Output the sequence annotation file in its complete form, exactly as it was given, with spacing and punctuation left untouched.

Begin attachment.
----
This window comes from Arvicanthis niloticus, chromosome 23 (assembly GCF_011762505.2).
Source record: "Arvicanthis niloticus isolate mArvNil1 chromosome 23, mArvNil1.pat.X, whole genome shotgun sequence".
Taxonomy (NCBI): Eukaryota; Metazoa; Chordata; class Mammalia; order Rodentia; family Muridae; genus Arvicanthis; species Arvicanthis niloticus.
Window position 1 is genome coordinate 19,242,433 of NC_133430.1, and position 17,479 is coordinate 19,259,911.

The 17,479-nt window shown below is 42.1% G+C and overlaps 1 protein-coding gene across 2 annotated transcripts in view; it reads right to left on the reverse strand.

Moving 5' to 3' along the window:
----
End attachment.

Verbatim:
This window comes from Arvicanthis niloticus, chromosome 23 (assembly GCF_011762505.2).
Source record: "Arvicanthis niloticus isolate mArvNil1 chromosome 23, mArvNil1.pat.X, whole genome shotgun sequence".
Taxonomy (NCBI): Eukaryota; Metazoa; Chordata; class Mammalia; order Rodentia; family Muridae; genus Arvicanthis; species Arvicanthis niloticus.
Window position 1 is genome coordinate 19,242,433 of NC_133430.1, and position 17,479 is coordinate 19,259,911.

The 17,479-nt window shown below is 42.1% G+C and overlaps 1 protein-coding gene across 2 annotated transcripts in view; it reads right to left on the reverse strand.

Moving 5' to 3' along the window: